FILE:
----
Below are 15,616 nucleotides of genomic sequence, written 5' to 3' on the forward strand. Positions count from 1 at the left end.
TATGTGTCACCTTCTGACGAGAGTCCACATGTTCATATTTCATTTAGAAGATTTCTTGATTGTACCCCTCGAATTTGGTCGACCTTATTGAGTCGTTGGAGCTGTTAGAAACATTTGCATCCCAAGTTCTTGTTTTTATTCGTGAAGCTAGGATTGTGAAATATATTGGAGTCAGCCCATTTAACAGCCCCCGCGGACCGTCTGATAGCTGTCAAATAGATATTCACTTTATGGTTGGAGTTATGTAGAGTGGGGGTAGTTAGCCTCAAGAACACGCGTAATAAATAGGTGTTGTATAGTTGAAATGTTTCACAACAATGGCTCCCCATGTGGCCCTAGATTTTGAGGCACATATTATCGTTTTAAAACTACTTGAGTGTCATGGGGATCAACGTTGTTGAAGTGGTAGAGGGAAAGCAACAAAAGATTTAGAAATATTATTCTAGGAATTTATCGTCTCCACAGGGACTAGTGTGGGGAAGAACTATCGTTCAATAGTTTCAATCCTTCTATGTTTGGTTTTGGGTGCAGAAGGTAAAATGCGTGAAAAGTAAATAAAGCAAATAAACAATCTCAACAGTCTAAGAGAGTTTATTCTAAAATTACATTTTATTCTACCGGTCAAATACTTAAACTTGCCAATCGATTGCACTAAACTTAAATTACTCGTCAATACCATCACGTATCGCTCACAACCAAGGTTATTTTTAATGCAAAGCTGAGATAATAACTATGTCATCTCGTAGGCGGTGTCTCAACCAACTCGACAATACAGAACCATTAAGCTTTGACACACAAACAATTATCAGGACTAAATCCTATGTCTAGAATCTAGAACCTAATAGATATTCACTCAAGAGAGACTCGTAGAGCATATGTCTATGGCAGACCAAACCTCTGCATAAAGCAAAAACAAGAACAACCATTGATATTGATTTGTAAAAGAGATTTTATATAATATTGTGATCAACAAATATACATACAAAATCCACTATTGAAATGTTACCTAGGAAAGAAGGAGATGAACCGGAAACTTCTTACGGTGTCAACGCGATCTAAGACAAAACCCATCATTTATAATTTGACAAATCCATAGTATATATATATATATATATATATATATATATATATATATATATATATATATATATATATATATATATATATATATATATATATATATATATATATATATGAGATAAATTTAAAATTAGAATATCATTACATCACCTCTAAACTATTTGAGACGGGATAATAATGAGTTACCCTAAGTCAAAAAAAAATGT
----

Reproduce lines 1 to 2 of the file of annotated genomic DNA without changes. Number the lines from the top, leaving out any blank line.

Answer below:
Below are 15,616 nucleotides of genomic sequence, written 5' to 3' on the forward strand. Positions count from 1 at the left end.
TATGTGTCACCTTCTGACGAGAGTCCACATGTTCATATTTCATTTAGAAGATTTCTTGATTGTACCCCTCGAATTTGGTCGACCTTATTGAGTCGTTGGAGCTGTTAGAAACATTTGCATCCCAAGTTCTTGTTTTTATTCGTGAAGCTAGGATTGTGAAATATATTGGAGTCAGCCCATTTAACAGCCCCCGCGGACCGTCTGATAGCTGTCAAATAGATATTCACTTTATGGTTGGAGTTATGTAGAGTGGGGGTAGTTAGCCTCAAGAACACGCGTAATAAATAGGTGTTGTATAGTTGAAATGTTTCACAACAATGGCTCCCCATGTGGCCCTAGATTTTGAGGCACATATTATCGTTTTAAAACTACTTGAGTGTCATGGGGATCAACGTTGTTGAAGTGGTAGAGGGAAAGCAACAAAAGATTTAGAAATATTATTCTAGGAATTTATCGTCTCCACAGGGACTAGTGTGGGGAAGAACTATCGTTCAATAGTTTCAATCCTTCTATGTTTGGTTTTGGGTGCAGAAGGTAAAATGCGTGAAAAGTAAATAAAGCAAATAAACAATCTCAACAGTCTAAGAGAGTTTATTCTAAAATTACATTTTATTCTACCGGTCAAATACTTAAACTTGCCAATCGATTGCACTAAACTTAAATTACTCGTCAATACCATCACGTATCGCTCACAACCAAGGTTATTTTTAATGCAAAGCTGAGATAATAACTATGTCATCTCGTAGGCGGTGTCTCAACCAACTCGACAATACAGAACCATTAAGCTTTGACACACAAACAATTATCAGGACTAAATCCTATGTCTAGAATCTAGAACCTAATAGATATTCACTCAAGAGAGACTCGTAGAGCATATGTCTATGGCAGACCAAACCTCTGCATAAAGCAAAAACAAGAACAACCATTGATATTGATTTGTAAAAGAGATTTTATATAATATTGTGATCAACAAATATACATACAAAATCCACTATTGAAATGTTACCTAGGAAAGAAGGAGATGAACCGGAAACTTCTTACGGTGTCAACGCGATCTAAGACAAAACCCATCATTTATAATTTGACAAATCCATAGTATATATATATATATATATATATATATATATATATATATATATATATATATATATATATATATATATATATATATATATATATATATATATATATATATGAGATAAATTTAAAATTAGAATATCATTACATCACCTCTAAACTATTTGAGACGGGATAATAATGAGTTACCCTAAGTCAAAAAAAAATGT